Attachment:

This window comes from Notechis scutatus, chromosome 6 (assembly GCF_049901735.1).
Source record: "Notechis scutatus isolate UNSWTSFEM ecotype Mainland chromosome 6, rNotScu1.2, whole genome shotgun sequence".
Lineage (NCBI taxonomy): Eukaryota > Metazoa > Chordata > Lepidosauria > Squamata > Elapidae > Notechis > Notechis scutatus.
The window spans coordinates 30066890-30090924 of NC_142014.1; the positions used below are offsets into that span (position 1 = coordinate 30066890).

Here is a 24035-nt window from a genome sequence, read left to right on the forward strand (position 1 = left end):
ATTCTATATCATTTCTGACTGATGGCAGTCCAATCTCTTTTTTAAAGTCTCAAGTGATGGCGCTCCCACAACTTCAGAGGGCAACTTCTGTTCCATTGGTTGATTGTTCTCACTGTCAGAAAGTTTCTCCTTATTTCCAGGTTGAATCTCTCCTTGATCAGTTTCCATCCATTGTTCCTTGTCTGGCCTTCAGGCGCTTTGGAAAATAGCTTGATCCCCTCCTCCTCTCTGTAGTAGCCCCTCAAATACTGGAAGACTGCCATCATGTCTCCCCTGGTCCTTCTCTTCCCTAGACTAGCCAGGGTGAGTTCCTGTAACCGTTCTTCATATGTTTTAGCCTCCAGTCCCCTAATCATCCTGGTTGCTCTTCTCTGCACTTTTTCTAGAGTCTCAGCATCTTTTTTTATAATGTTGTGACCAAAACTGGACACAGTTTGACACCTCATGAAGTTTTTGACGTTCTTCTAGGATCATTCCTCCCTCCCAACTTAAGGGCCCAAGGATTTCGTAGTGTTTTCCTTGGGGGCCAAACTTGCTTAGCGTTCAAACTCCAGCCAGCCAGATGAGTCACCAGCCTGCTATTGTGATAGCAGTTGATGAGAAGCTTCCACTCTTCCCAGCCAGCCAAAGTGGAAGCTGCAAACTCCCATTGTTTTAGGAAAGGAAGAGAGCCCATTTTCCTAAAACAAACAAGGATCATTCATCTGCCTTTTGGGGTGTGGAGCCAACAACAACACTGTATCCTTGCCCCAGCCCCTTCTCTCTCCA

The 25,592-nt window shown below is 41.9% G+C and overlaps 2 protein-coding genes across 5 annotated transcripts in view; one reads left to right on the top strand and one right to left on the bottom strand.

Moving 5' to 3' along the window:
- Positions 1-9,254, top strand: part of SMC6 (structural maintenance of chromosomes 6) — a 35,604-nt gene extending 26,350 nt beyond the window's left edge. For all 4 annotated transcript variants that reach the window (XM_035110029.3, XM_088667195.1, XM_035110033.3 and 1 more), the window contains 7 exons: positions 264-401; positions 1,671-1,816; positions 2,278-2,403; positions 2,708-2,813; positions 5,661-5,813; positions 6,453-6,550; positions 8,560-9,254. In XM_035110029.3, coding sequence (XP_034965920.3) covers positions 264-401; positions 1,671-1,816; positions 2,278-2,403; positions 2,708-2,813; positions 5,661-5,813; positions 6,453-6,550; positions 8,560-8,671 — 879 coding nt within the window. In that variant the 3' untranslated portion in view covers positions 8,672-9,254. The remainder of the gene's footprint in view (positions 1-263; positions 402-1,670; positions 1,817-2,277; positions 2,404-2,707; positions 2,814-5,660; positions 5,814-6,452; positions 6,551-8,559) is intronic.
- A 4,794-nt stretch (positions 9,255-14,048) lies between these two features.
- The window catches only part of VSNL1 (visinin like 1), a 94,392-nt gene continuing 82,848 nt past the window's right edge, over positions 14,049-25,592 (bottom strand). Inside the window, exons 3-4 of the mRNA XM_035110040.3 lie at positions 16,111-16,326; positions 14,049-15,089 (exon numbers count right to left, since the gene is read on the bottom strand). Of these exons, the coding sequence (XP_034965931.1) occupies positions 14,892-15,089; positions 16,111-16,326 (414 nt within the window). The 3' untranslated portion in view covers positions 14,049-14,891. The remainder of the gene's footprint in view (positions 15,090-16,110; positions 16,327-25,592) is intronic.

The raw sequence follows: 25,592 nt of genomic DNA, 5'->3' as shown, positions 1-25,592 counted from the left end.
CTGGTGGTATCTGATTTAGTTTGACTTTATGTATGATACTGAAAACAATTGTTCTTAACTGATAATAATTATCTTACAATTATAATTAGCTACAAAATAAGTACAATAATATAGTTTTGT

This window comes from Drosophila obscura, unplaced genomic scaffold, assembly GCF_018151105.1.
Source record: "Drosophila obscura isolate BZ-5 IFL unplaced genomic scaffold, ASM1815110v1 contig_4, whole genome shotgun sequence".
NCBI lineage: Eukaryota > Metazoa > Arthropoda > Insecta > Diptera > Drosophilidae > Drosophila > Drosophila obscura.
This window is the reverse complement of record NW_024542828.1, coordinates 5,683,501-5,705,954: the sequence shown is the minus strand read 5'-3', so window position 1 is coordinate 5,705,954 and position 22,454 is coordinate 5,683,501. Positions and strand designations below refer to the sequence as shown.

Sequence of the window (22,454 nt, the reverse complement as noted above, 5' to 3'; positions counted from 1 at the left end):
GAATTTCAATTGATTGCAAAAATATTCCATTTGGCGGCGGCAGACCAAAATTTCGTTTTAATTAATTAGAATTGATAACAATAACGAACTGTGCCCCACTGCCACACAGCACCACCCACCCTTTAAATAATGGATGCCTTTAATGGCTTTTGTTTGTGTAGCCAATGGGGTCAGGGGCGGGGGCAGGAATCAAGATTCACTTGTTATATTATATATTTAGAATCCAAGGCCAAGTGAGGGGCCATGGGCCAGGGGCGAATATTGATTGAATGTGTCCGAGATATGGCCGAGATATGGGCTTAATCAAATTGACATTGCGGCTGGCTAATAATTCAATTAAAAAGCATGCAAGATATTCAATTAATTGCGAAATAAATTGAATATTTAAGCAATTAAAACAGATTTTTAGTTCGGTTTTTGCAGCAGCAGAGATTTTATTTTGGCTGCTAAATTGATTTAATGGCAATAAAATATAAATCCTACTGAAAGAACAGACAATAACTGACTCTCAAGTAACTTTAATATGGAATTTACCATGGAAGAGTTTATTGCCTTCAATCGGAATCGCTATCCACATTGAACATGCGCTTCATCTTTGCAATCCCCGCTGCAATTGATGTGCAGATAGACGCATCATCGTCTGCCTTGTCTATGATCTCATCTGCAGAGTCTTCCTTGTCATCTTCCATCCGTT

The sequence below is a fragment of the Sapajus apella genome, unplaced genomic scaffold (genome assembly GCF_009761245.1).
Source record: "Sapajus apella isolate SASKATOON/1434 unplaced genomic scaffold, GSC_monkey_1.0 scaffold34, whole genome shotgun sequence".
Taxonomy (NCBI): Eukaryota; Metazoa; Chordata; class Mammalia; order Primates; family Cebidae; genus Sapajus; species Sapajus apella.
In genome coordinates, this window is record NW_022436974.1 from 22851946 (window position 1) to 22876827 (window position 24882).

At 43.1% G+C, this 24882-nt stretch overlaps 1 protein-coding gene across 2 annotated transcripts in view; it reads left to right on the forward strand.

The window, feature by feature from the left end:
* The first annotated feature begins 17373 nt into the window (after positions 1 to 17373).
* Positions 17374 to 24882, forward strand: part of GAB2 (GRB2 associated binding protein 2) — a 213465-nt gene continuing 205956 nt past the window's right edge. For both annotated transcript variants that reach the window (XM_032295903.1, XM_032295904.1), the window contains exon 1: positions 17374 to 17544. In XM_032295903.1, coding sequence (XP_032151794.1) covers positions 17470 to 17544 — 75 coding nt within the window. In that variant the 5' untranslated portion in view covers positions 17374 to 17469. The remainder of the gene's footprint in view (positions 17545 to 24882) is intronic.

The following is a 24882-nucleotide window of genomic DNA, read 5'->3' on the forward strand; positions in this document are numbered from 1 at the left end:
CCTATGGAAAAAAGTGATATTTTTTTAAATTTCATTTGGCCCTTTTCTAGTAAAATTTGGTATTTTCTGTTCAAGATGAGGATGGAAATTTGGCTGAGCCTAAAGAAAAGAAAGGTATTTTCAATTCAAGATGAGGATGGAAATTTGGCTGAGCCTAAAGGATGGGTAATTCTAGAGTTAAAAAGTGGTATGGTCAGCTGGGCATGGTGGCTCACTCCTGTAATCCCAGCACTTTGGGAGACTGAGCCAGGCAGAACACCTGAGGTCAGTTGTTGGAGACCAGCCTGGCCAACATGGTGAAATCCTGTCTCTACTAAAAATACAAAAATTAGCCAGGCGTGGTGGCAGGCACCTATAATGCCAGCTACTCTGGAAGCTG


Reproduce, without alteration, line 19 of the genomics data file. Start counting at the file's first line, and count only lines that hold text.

GAATTTCAATTGATTGCAAAAATATTCCATTTGGCGGCGGCAGACCAAAATTTCGTTTTAATTAATTAGAATTGATAACAATAACGAACTGTGCCCCACTGCCACACAGCACCACCCACCCTTTAAATAATGGATGCCTTTAATGGCTTTTGTTTGTGTAGCCAATGGGGTCAGGGGCGGGGGCAGGAATCAAGATTCACTTGTTATATTATATATTTAGAATCCAAGGCCAAGTGAGGGGCCATGGGCCAGGGGCGAATATTGATTGAATGTGTCCGAGATATGGCCGAGATATGGGCTTAATCAAATTGACATTGCGGCTGGCTAATAATTCAATTAAAAAGCATGCAAGATATTCAATTAATTGCGAAATAAATTGAATATTTAAGCAATTAAAACAGATTTTTAGTTCGGTTTTTGCAGCAGCAGAGATTTTATTTTGGCTGCTAAATTGATTTAATGGCAATAAAATATAAATCCTACTGAAAGAACAGACAATAACTGACTCTCAAGTAACTTTAATATGGAATTTACCATGGAAGAGTTTATTGCCTTCAATCGGAATCGCTATCCACATTGAACATGCGCTTCATCTTTGCAATCCCCGCTGCAATTGATGTGCAGATAGACGCATCATCGTCTGCCTTGTCTATGATCTCATCTGCAGAGTCTTCCTTGTCATCTTCCATCCGTT